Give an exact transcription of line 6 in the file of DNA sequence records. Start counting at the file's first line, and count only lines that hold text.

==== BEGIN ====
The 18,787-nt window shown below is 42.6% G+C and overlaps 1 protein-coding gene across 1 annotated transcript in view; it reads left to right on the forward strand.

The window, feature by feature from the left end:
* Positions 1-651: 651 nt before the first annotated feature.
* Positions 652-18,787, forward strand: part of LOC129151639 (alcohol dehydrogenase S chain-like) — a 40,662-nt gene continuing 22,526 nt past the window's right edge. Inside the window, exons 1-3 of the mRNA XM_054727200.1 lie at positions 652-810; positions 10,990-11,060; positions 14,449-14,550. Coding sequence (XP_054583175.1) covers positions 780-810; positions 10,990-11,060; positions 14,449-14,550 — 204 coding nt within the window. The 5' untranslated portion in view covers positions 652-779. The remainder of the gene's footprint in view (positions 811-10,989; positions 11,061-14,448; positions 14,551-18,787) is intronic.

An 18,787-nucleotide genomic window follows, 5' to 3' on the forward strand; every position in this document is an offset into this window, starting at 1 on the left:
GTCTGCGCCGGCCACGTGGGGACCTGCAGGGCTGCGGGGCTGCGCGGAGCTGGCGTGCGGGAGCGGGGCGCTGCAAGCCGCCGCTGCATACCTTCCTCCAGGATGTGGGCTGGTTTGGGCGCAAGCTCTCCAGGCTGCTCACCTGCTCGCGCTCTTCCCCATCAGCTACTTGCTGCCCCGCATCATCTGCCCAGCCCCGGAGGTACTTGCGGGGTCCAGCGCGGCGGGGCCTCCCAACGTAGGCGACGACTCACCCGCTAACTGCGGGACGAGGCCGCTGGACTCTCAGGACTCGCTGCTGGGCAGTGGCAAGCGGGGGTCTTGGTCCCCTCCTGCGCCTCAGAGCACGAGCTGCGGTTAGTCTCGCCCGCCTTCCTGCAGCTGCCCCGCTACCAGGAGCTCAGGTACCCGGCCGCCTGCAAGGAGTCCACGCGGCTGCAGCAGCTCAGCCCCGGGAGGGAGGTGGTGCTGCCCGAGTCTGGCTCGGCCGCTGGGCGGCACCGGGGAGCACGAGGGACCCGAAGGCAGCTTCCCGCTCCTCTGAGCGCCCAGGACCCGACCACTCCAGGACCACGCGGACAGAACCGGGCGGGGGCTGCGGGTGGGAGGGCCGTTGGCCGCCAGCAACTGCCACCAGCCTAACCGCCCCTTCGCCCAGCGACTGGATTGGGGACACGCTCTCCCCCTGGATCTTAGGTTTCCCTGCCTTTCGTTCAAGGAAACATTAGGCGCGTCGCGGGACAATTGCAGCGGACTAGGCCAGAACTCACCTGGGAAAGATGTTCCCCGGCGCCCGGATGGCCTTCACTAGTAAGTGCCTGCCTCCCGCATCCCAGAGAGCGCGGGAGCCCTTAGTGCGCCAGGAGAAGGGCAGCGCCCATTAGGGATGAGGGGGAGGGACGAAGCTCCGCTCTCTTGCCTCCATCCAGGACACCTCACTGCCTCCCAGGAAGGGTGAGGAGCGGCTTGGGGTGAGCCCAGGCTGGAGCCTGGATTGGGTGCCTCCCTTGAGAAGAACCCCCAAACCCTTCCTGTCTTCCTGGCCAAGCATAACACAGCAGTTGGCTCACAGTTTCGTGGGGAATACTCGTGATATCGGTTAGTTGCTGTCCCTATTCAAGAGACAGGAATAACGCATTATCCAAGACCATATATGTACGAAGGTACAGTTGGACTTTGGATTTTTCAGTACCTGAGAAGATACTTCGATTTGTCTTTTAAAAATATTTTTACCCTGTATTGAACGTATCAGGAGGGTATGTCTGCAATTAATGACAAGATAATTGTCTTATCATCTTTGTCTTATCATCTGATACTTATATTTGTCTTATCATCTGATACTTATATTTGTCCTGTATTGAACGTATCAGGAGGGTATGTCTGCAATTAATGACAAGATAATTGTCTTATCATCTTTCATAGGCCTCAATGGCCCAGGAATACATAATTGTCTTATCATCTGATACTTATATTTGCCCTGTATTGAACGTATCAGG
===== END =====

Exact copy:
GTCTGCGCCGGCCACGTGGGGACCTGCAGGGCTGCGGGGCTGCGCGGAGCTGGCGTGCGGGAGCGGGGCGCTGCAAGCCGCCGCTGCATACCTTCCTCCAGGATGTGGGCTGGTTTGGGCGCAAGCTCTCCAGGCTGCTCACCTGCTCGCGCTCTTCCCCATCAGCTACTTGCTGCCCCGCATCATCTGCCCAGCCCCGGAGGTACTTGCGGGGTCCAGCGCGGCGGGGCCTCCCAACGTAGGCGACGACTCACCCGCTAACTGCGGGACGAGGCCGCTGGACTCTCAGGACTCGCTGCTGGGCAGTGGCAAGCGGGGGTCTTGGTCCCCTCCTGCGCCTCAGAGCACGAGCTGCGGTTAGTCTCGCCCGCCTTCCTGCAGCTGCCCCGCTACCAGGAGCTCAGGTACCCGGCCGCCTGCAAGGAGTCCACGCGGCTGCAGCAGCTCAGCCCCGGGAGGGAGGTGGTGCTGCCCGAGTCTGGCTCGGCCGCTGGGCGGCACCGGGGAGCACGAGGGACCCGAAGGCAGCTTCCCGCTCCTCTGAGCGCCCAGGACCCGACCACTCCAGGACCACGCGGACAGAACCGGGCGGGGGCTGCGGGTGGGAGGGCCGTTGGCCGCCAGCAACTGCCACCAGCCTAACCGCCCCTTCGCCCAGCGACTGGATTGGGGACACGCTCTCCCCCTGGATCTTAGGTTTCCCTGCCTTTCGTTCAAGGAAACATTAGGCGCGTCGCGGGACAATTGCAGCGGACTAGGCCAGAACTCACCTGGGAAAGATGTTCCCCGGCGCCCGGATGGCCTTCACTAGTAAGTGCCTGCCTCCCGCATCCCAGAGAGCGCGGGAGCCCTTAGTGCGCCAGGAGAAGGGCAGCGCCCATTAGGGATGAGGGGGAGGGACGAAGCTCCGCTCTCTTGCCTCCATCCAGGACACCTCACTGCCTCCCAGGAAGGGTGAGGAGCGGCTTGGGGTGAGCCCAGGCTGGAGCCTGGATTGGGTGCCTCCCTTGAGAAGAACCCCCAAACCCTTCCTGTCTTCCTGGCCAAGCATAACACAGCAGTTGGCTCACAGTTTCGTGGGGAATACTCGTGATATCGGTTAGTTGCTGTCCCTATTCAAGAGACAGGAATAACGCATTATCCAAGACCATATATGTACGAAGGTACAGTTGGACTTTGGATTTTTCAGTACCTGAGAAGATACTTCGATTTGTCTTTTAAAAATATTTTTACCCTGTATTGAACGTATCAGGAGGGTATGTCTGCAATTAATGACAAGATAATTGTCTTATCATCTTTGTCTTATCATCTGATACTTATATTTGTCTTATCATCTGATACTTATATTTGTCCTGTATTGAACGTATCAGGAGGGTATGTCTGCAATTAATGACAAGATAATTGTCTTATCATCTTTCATAGGCCTCAATGGCCCAGGAATACATAATTGTCTTATCATCTGATACTTATATTTGCCCTGTATTGAACGTATCAGG